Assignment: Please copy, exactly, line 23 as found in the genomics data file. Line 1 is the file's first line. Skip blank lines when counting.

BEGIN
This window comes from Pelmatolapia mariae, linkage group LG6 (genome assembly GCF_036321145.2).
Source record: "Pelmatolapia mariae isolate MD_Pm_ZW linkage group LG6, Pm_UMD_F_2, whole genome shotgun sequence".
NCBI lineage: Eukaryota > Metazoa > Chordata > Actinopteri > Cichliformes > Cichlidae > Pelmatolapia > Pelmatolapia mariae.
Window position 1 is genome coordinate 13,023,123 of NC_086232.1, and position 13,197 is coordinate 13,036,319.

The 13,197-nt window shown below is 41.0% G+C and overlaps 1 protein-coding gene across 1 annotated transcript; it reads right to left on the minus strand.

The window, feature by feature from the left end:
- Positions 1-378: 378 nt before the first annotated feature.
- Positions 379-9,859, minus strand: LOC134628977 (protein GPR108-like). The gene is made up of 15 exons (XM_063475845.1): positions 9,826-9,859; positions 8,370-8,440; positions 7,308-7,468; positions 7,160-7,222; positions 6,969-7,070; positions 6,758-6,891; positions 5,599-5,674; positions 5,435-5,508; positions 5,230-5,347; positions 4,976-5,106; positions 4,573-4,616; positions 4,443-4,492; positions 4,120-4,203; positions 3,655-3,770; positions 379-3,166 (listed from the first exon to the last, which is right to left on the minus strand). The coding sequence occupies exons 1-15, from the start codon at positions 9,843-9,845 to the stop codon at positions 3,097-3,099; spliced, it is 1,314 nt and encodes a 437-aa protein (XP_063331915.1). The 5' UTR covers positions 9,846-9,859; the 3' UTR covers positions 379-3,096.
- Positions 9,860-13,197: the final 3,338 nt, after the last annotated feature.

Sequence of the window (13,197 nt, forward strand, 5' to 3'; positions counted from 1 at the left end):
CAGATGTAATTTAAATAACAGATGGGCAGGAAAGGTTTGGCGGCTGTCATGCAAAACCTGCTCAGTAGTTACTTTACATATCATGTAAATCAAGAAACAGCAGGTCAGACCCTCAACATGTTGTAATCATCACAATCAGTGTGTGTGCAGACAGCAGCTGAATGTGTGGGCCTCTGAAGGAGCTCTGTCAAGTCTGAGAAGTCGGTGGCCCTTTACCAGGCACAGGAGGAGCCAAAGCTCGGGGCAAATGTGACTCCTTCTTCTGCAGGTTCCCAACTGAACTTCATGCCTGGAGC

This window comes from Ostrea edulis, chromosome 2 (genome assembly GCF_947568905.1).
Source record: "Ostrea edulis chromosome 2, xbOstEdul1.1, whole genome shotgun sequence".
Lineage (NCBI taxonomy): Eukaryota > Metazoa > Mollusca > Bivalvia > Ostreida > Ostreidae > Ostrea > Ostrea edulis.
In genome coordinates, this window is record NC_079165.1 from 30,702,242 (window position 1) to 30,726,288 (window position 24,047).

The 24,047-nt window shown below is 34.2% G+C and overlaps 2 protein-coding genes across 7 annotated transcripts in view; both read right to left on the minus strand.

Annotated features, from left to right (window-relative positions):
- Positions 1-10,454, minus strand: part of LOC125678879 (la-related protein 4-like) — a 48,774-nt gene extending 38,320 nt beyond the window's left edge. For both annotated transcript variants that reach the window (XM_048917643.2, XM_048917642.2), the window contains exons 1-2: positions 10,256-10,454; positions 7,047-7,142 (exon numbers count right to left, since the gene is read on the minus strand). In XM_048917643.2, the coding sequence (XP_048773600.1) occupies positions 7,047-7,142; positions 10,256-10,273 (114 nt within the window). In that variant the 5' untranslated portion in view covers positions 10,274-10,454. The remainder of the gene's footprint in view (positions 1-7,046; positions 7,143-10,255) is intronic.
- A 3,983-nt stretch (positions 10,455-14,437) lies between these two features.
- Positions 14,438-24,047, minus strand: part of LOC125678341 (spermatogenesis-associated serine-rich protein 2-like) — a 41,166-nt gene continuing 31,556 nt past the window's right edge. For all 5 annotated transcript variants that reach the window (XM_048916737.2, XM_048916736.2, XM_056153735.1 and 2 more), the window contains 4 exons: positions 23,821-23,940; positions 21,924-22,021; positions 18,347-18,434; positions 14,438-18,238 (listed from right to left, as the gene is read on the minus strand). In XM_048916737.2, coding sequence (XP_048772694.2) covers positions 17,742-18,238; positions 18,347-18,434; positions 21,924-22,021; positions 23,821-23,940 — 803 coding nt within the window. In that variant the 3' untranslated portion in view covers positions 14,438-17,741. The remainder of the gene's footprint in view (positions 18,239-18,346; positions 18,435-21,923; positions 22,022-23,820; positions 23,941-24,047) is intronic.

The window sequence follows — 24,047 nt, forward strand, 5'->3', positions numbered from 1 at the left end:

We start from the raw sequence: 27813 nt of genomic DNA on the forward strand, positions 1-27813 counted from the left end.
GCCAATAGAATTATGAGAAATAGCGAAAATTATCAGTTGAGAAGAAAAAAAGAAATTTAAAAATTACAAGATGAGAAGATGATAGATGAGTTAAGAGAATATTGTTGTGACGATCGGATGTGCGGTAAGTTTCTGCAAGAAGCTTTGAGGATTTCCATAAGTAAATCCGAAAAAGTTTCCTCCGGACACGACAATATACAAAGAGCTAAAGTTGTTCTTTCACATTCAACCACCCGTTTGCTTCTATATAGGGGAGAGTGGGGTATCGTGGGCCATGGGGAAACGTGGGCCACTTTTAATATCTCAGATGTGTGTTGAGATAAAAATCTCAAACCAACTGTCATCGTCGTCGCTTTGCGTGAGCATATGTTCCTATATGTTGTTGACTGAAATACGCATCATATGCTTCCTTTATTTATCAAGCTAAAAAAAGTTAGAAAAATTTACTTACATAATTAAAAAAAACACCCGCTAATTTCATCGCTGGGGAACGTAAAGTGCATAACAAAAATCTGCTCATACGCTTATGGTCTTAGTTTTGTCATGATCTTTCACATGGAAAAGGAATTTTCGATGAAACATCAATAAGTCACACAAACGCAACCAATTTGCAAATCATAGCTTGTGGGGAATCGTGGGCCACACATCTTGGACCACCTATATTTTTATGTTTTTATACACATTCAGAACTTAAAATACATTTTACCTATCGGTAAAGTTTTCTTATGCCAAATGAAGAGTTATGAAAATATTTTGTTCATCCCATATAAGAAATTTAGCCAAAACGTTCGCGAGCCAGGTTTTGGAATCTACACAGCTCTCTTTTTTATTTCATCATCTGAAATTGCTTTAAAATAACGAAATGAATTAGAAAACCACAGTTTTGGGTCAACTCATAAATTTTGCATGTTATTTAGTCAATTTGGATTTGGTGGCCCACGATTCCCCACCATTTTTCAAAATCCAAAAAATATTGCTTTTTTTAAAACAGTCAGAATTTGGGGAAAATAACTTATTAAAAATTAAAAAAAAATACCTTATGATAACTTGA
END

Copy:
GCCAATAGAATTATGAGAAATAGCGAAAATTATCAGTTGAGAAGAAAAAAAGAAATTTAAAAATTACAAGATGAGAAGATGATAGATGAGTTAAGAGAATATTGTTGTGACGATCGGATGTGCGGTAAGTTTCTGCAAGAAGCTTTGAGGATTTCCATAAGTAAATCCGAAAAAGTTTCCTCCGGACACGACAATATACAAAGAGCTAAAGTTGTTCTTTCACATTCAACCACCCGTTTGCTTCTATATAGGGGAGAGTGGGGTATCGTGGGCCATGGGGAAACGTGGGCCACTTTTAATATCTCAGATGTGTGTTGAGATAAAAATCTCAAACCAACTGTCATCGTCGTCGCTTTGCGTGAGCATATGTTCCTATATGTTGTTGACTGAAATACGCATCATATGCTTCCTTTATTTATCAAGCTAAAAAAAGTTAGAAAAATTTACTTACATAATTAAAAAAAACACCCGCTAATTTCATCGCTGGGGAACGTAAAGTGCATAACAAAAATCTGCTCATACGCTTATGGTCTTAGTTTTGTCATGATCTTTCACATGGAAAAGGAATTTTCGATGAAACATCAATAAGTCACACAAACGCAACCAATTTGCAAATCATAGCTTGTGGGGAATCGTGGGCCACACATCTTGGACCACCTATATTTTTATGTTTTTATACACATTCAGAACTTAAAATACATTTTACCTATCGGTAAAGTTTTCTTATGCCAAATGAAGAGTTATGAAAATATTTTGTTCATCCCATATAAGAAATTTAGCCAAAACGTTCGCGAGCCAGGTTTTGGAATCTACACAGCTCTCTTTTTTATTTCATCATCTGAAATTGCTTTAAAATAACGAAATGAATTAGAAAACCACAGTTTTGGGTCAACTCATAAATTTTGCATGTTATTTAGTCAATTTGGATTTGGTGGCCCACGATTCCCCACCATTTTTCAAAATCCAAAAAATATTGCTTTTTTTAAAACAGTCAGAATTTGGGGAAAATAACTTATTAAAAATTAAAAAAAAATACCTTATGATAACTTGA